Mars Orbiter Tests

mars orbiter tests

Multi-million dollar spacecrafts need a little testing and tuning once and awhile, especially when they are planned to begin scientific exploration of Mars. That is exactly what NASA’s Mars Reconnaissance Orbiter is doing and the results exceed all expectations. “The test images show that both cameras will meet or exceed their performance requirements once they’re in the low-altitude science orbit,” said Michael Malin, team leader for the context camera and principal investigator for the Mars Color Imager.

NASA tested the craft’s Context Camera and Mars Color Imager and images turned out perfect. They captured images 10 times farther from the planet than its orbit altitude. The Context Camera will allow scientists to see very small surface features.
The thrusters were also tested to ensure that they will be able to safely bring the craft into Mars’ upper atmosphere.

With all the instruments in working order NASA will begin to take scientific readings, photos and other important information that will show shifts and changes in Mars’ atmosphere and ground surface. The mission is planned for next year if all the equipment continues to work at 100%.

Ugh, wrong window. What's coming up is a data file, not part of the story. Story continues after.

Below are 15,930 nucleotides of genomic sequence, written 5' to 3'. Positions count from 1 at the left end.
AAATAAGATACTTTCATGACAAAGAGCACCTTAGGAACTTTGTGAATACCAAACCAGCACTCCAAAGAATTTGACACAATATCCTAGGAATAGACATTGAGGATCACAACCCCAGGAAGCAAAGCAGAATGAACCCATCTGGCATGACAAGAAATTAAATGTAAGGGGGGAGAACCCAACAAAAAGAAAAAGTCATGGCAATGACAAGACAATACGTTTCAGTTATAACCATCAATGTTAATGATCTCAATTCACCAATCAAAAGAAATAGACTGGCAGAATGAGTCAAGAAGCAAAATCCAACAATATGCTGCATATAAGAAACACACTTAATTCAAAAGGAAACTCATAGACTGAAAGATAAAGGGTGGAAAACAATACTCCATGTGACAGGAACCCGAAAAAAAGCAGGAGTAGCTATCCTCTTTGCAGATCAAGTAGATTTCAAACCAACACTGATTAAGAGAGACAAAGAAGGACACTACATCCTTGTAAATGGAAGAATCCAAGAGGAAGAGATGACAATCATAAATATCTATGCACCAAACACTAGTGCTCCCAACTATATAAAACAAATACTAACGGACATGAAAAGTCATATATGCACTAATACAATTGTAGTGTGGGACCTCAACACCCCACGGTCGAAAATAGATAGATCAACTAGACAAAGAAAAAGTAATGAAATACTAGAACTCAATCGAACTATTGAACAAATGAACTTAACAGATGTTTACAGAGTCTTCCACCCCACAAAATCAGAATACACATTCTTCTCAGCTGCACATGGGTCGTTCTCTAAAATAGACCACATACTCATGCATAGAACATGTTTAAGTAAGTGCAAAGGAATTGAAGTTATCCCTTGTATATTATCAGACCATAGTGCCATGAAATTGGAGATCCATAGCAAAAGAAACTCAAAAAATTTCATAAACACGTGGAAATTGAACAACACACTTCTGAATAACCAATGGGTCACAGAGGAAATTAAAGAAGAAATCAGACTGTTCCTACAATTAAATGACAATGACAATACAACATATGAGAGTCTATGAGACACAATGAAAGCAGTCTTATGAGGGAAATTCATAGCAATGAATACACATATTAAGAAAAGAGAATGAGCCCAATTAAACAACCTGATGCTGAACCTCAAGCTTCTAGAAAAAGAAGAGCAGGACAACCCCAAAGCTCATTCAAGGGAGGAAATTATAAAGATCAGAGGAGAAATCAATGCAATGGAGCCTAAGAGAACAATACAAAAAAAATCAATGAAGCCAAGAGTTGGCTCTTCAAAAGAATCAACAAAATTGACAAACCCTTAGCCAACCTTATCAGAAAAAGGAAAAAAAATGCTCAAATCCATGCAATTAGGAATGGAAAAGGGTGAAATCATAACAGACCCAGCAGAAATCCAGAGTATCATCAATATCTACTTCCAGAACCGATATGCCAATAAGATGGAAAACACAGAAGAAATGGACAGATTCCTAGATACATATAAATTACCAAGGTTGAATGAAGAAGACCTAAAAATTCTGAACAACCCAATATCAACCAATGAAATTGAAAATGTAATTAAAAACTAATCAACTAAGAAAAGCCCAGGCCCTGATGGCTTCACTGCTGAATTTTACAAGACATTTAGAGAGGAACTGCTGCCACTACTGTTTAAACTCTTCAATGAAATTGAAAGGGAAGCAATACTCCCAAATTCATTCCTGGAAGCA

mars orbiter tests

Multi-million dollar spacecrafts need a little testing and tuning once and awhile, especially when they are planned to begin scientific exploration of Mars. That is exactly what NASA’s Mars Reconnaissance Orbiter is doing and the results exceed all expectations. “The test images show that both cameras will meet or exceed their performance requirements once they’re in the low-altitude science orbit,” said Michael Malin, team leader for the context camera and principal investigator for the Mars Color Imager.

NASA tested the craft’s Context Camera and Mars Color Imager and images turned out perfect. They captured images 10 times farther from the planet than its orbit altitude. The Context Camera will allow scientists to see very small surface features.
The thrusters were also tested to ensure that they will be able to safely bring the craft into Mars’ upper atmosphere.

With all the instruments in working order NASA will begin to take scientific readings, photos and other important information that will show shifts and changes in Mars’ atmosphere and ground surface. The mission is planned for next year if all the equipment continues to work at 100%.

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